Dir.: Michael Caton-Jones; Cast: Shirley Henderson, Letitia Wright, Isabella Laughland, Ian Hart; UK 2015, 114 min.
Director Michael Caton-Jones has returned to serious filmmaking after his disastrous Basic Instinct 2 (2006). Urban Hymn has much in common with This Boy’s Life from 1993: in his latest film, the director successfully tries to paint a truthful picture of British society where tragedy strikes when a bereaved middle-class lecturer tries to save a multi-delinquent teenager, orphaned at a young age.
We meet Jamie Harrison (Wright) and Leanne Dixon (Laughland) looting at the Tottenham riots in August 2011, provoked after a black man was shot under suspicious circumstances by the police. Both young women were orphaned at a young age and they live in Alpha House, a correctional institution for delinquent teenagers. Jamie and Leanne have a near symbiotic relationship, they represent to each other the family they never had. But soon, they will be eighteen, and the comparable mild juvenile law will not be applied to them anymore.
When middle aged, ex-sociologist lecturer Kate Linton (Henderson) applies for a job at Alpha House, she is asked by Ian Wilson (Hart), boss of the institution, why she wants to leave the security of the university halls. Her answer is evasive but we soon learn that she recently lost her 13 year-old son Ben, who was knifed to death. Kate has to save somebody, and she chooses Jamie, much more malleable than Leanne, who is the toughie of the couple. Via a neighbourhood choir in which she sings, Kate gives Jamie the chance to be, for the first time in her life, part of something. Leanne tries to sabotage the relationship between Kate and Jamie, fearing – rightfully – that she will lose Jamie, who starts to study at a music academy, falling in love with a fellow student and living in a flat which Kate has procured for her. When Jamie throws Leanne and her drinking, crack-taking friends out of her house, she is unaware what she has set in motion.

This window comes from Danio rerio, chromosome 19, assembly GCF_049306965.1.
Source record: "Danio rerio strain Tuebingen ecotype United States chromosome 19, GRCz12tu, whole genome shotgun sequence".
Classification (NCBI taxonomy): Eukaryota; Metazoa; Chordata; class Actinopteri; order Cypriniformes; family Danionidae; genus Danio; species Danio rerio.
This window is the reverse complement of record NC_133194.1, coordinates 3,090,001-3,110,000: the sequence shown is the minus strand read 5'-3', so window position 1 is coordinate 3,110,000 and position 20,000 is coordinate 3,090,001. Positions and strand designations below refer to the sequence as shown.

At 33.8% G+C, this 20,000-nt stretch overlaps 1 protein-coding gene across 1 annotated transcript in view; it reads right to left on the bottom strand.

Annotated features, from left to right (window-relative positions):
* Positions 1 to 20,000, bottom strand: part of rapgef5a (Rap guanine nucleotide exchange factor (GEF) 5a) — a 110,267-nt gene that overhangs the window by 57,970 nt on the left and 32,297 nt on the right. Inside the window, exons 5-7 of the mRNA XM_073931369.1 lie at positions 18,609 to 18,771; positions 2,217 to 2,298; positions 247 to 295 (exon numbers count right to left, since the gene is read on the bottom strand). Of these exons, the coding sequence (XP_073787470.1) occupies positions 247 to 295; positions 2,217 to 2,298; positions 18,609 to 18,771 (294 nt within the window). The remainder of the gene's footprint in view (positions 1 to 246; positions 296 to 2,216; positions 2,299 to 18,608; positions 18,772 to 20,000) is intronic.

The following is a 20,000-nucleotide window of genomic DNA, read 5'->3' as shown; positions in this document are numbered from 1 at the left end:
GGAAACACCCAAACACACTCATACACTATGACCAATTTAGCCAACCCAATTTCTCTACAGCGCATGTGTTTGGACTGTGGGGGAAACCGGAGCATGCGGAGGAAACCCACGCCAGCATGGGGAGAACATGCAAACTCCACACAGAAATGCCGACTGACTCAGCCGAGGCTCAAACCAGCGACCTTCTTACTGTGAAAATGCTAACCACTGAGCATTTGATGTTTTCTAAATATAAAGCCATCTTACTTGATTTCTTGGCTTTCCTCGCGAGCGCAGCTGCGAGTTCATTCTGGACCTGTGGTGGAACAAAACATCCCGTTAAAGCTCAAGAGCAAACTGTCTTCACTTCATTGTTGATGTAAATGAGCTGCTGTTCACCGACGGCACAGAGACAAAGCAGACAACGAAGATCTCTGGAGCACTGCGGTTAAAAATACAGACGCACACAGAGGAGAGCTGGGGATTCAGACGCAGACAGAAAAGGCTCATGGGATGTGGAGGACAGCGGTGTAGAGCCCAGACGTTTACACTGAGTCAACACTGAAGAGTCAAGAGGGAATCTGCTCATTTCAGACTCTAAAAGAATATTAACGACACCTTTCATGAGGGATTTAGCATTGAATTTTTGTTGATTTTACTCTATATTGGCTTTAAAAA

The characters are drawn as realistically as possible. Unfortunately, writer Nick Moorcroft too often choses cloying and sentimental turns of events; when a little more detachment would have saved some embarrassment. DoP Denis Crossan captured London authentically, particularly the street scenes at night are impressive: this is a dangerous city, where violence contrasts with the Linton’s middle class environment. The cast is brilliant, particularly Henderson and Laughland, as the polar opposites. Henderson’s Kate is full of guilt and has the need to do good for personal reasons and needs to ‘protect’ Jamie – even against her will. Despite these flaws URBAN HYMN has an emotional impact that carries it forward as a welcome British drama. AS
Bulldog Film Distribution is pleased to announce the UK release of URBAN HYMN, available on DVD and Digital HD from 30 January 2017.